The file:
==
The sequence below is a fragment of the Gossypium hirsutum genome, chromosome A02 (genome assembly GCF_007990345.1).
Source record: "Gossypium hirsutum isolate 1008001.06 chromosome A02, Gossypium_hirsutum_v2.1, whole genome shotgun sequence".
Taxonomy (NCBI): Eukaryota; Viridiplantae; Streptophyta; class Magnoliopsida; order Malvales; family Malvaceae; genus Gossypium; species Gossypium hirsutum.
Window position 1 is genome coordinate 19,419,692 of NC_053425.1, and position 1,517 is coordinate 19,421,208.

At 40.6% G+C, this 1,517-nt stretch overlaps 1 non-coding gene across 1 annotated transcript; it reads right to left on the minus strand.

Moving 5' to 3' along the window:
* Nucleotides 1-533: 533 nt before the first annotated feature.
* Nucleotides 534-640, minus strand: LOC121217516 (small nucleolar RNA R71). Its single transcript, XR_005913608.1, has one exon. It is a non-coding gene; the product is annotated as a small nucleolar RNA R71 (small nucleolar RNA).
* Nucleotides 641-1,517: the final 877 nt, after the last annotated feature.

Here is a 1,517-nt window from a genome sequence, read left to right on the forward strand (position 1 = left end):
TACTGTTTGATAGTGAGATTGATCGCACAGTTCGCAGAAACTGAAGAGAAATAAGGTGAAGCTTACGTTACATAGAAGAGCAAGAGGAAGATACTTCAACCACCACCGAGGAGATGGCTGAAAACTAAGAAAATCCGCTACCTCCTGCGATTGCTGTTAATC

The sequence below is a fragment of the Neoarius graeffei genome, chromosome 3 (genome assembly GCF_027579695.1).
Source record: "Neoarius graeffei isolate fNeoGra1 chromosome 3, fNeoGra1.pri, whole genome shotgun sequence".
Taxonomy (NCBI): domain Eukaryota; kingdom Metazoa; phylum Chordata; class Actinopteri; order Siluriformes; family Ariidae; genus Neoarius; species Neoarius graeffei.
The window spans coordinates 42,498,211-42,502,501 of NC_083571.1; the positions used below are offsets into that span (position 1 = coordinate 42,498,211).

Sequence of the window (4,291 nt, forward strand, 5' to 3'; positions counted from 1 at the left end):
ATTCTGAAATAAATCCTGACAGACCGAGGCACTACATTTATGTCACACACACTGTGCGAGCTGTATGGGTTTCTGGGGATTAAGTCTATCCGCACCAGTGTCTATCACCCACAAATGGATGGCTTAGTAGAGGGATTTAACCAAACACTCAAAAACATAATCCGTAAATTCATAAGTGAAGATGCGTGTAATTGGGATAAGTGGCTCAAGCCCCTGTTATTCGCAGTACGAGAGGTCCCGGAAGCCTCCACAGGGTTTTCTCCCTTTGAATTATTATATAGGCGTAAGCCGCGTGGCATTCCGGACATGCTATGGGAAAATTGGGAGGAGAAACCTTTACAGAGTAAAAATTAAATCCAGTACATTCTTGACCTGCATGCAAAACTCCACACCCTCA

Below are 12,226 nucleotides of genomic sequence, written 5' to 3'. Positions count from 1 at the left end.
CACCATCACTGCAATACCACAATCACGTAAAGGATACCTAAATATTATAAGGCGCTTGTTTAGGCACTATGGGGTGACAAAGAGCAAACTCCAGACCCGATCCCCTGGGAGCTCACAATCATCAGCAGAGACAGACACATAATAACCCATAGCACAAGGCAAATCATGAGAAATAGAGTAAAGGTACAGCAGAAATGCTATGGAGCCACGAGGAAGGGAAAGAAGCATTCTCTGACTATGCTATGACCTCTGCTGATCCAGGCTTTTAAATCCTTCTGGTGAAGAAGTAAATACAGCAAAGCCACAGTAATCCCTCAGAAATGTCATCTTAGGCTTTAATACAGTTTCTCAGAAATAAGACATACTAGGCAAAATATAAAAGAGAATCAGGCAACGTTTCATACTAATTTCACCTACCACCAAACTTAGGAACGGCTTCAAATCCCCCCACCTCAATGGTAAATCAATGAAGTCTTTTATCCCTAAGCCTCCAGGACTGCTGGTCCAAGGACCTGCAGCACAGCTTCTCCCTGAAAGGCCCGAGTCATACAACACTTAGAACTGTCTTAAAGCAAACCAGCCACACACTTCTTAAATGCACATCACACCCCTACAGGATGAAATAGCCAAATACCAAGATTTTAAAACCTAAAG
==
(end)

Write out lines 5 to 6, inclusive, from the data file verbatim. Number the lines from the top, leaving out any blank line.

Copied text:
At 40.6% G+C, this 1,517-nt stretch overlaps 1 non-coding gene across 1 annotated transcript; it reads right to left on the minus strand.

Moving 5' to 3' along the window: